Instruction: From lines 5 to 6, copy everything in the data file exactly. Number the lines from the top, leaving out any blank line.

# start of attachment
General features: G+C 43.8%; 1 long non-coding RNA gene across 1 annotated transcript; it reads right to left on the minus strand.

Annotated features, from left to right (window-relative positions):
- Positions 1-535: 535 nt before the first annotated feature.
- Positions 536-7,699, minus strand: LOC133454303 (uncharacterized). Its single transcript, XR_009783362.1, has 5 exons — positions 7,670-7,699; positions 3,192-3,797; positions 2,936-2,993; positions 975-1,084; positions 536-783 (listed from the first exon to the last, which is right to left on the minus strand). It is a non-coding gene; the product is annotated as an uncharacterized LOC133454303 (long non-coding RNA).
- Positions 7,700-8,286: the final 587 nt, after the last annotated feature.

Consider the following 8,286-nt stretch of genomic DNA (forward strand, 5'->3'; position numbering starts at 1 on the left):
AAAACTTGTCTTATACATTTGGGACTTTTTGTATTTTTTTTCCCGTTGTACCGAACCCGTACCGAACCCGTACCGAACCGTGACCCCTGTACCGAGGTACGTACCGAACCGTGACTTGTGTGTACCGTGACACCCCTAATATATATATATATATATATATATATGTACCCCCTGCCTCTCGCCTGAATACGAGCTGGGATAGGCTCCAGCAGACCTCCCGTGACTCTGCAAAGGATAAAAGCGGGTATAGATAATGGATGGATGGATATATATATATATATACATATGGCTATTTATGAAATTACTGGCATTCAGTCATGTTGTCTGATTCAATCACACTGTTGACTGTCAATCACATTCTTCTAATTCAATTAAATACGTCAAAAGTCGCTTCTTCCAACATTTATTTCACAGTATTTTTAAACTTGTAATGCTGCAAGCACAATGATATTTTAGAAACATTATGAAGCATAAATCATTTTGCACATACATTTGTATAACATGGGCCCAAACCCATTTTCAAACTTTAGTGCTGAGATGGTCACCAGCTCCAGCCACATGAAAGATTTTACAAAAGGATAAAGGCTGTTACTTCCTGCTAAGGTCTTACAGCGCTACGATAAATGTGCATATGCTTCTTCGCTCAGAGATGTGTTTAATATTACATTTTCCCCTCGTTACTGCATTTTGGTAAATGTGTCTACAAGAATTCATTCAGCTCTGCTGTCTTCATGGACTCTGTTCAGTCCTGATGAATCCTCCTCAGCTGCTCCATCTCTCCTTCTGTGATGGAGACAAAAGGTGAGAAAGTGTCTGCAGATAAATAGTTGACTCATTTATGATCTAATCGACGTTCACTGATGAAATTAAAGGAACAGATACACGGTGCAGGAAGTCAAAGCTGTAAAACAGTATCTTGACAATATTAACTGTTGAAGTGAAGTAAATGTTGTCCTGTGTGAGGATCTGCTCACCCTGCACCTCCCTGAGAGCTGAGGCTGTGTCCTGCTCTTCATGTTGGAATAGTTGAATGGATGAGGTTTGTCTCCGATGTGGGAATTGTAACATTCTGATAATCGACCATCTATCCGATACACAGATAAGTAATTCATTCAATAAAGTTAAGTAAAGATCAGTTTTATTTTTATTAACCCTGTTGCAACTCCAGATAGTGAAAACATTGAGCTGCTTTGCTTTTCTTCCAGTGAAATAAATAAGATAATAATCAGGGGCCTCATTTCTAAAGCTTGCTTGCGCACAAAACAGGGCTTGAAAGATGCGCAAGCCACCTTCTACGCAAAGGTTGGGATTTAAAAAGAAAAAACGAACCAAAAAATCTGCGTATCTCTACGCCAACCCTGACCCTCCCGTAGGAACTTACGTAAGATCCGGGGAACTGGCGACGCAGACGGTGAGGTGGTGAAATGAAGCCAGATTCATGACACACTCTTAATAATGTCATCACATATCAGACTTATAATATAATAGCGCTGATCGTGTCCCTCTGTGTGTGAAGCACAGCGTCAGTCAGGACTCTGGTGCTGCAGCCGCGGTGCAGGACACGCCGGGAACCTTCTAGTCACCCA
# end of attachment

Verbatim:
- Positions 7,700-8,286: the final 587 nt, after the last annotated feature.

Consider the following 8,286-nt stretch of genomic DNA (forward strand, 5'->3'; position numbering starts at 1 on the left):